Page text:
Against the Galileans – notice on text and translation

All the sections taken from Flavius Claudius Julianus’s Against the Galileans are historically edited through comments by Cyril of Alexandria. We do not hold any piece from the original work written by Julian the philosopher – or Julian the apostate. Scholars believe that his writings have been censored and destroyed by ecclesiastic authorities when the Imperium fell again in the Christians leadership. Here is what French philosopher Voltaire wrote about this, in his Examination on Julian the emperor’s speech [1]:

“We don’t know the time when Julian the emperor devised this work, which was very popular in the whole empire because of the matter’s nature and the author’s social rank. Such a writing could have overthrown the Christian religion, which had been established by Constantine, if Julian had lived longer for the world’s sake; but after him, fanaticism stroke back, and since books were quite uncommon objects, those written by philosophers were kept in very few hands, and especially in foes hands. Following, Christians believed their duty was to eliminate, to burn all the books which had been written against them. This is why we do not have any original writing by Plotinus, Iamblichus, Celsus, or Libanius; and Julian’s precious work would have been unknown if Cyril the bishop, who answered him fourty years later, wouldn’t have kept lots of pieces from it in his own refutation.”

We may easily imagine how many literature monuments have disappeared in complete oblivion until today, because of Christian authorities censorship. One of their representative, Cyril of Alexandria, reproduces – or pretends to reproduce – a part of the original work from Julian, to comment it and give it a response. They are all the pieces we have left. For this reason, translating them cannot be a work of restitution on Julian’s main thought, but the awakening of themes and topics which were targets for public debates in times of intellectual conflict between hellenism and christianity. It seems to me reasonable to think that the Doctor of the Church who had been able to approve the philosopher Hypatia’s murder by a group of mad Christians, could have also retained only the pieces from Julian’s work that he thought he could easily contradict, and left eternally forgotten, those he was unable to answer.

For my translation, I deliberately chose to avoid the classical approach since my main goal was to look for a more literal meaning in the original text, thus more concretely related to the Greek original words, with suggestions for each one’s possible connotations. This is not either a type of translation such as the biblical translation by André Chouraqui, but our motivations for more literal meaning are not so far from each other. In order to give an idea of my translation trial, due proportion being observed, I refer to François-René Chateaubriand’s example given in a historical essay on traductology, by Inès Oséki-Dépré – whose course I had the honor to assist in Aix-en-Provence – in her article called “Theories and practice of literary translation in France”. [2]:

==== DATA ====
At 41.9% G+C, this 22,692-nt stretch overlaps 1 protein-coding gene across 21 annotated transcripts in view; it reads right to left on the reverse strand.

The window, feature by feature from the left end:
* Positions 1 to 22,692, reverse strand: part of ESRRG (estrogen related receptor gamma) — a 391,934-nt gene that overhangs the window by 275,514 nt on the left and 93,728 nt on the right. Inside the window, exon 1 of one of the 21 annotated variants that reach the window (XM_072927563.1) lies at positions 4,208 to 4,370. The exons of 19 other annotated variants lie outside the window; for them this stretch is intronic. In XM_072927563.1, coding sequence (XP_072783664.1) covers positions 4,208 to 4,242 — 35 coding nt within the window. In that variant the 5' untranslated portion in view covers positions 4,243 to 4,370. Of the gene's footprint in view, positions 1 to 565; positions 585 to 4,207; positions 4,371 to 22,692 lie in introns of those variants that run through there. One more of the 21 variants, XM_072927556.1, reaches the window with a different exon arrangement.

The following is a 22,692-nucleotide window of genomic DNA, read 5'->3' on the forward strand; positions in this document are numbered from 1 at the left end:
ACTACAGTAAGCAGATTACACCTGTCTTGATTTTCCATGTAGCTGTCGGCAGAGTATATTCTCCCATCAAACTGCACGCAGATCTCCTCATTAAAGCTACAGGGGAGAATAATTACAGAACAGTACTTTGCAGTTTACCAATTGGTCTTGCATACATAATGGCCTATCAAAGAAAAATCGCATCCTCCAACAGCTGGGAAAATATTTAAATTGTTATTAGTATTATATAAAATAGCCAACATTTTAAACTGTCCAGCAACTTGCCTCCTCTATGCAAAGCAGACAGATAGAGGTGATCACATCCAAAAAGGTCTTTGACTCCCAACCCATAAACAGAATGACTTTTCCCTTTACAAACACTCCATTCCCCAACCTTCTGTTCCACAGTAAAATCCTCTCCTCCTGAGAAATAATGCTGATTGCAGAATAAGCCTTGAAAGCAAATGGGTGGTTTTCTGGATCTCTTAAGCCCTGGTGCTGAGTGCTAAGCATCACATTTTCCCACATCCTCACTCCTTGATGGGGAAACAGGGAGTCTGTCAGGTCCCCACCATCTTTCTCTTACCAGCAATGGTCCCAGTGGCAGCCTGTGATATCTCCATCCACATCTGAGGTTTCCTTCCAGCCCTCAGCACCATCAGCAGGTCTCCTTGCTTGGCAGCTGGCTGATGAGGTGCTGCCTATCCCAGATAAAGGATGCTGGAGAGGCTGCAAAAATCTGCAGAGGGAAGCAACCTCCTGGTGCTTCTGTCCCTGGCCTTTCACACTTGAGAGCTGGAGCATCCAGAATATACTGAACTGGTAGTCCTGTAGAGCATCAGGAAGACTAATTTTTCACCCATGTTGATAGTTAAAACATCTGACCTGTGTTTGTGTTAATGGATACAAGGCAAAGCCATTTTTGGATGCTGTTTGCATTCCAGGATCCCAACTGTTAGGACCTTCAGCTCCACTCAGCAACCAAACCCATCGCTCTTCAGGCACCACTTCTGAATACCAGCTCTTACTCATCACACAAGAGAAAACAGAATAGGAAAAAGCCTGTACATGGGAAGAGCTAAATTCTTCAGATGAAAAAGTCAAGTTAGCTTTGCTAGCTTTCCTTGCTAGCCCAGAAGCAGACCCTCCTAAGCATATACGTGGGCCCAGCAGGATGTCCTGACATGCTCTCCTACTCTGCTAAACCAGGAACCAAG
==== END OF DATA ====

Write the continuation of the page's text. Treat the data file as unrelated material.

“Chateaubriand estimates that he completely changed the translation fashion, but what was more important for him is describing procedures that he activated to do it. We may count among these procedures, the respect, or even the loan translation of English syntax against the rules of standard French, enforcement of intertextuality […], coinage of new terms, respect for ‘horrible words’ and ‘common words’ […]. Chateaubriand is the first modern translator to acknowledge a word-for-word translation, that a child could follow with the finger on the line, and he is regarded by A. Berman, renowned contemporaneous translation researcher, as the ‘model translator’.”

Many editions give perfect literary translations for Julian’s Against the Galileans. The word-by-word translation and the respect for the Greek syntax and vocabulary are not meant to confuse the modern reader. They are supposed to open new readings and interpretations, sometimes closer to the original culture, and sometimes more mystical, while breaking the intellectual frame given by the classical understanding of the text.

Regarding the presentation and numbers for the sections, I decided to keep the traditional order given by Cyril of Alexandria’s text structure.

Finally, the Greek text format that I copied for reference is not classical at all. It is willingly differentiated from modern hellenists traditional format. This choice is mine. It follows practical and convenient reasons of spelling and reading easiness. Thus smooth breathings are not given [3]. However rough breathings are written down with a heta (ͱ) and treated as a full letter. The polytonic system is anyway respected.

J-S Desnanot


[1] Voltaire, Examination on Julian the emperor’s speech. French edition: Discours de l’empereur Julien, Édition Garnier (https://fr.wikisource.org/wiki/Discours_de_l%E2%80%99empereur_Julien/%C3%89dition_Garnier)

[2] Inès Oseki-Dépré, “Theories and practice of literary translation in France”. French original: “Théories et pratiques de la traduction littéraire en France”, in Le français aujourd’hui, 2003/3 (n° 142) (https://www.cairn.info/revue-le-francais-aujourd-hui-2003-3-page-5.htm)

[3] Except on uppercase letters bearing a circumflex, for technical ease with the unicode source and its keyboards.

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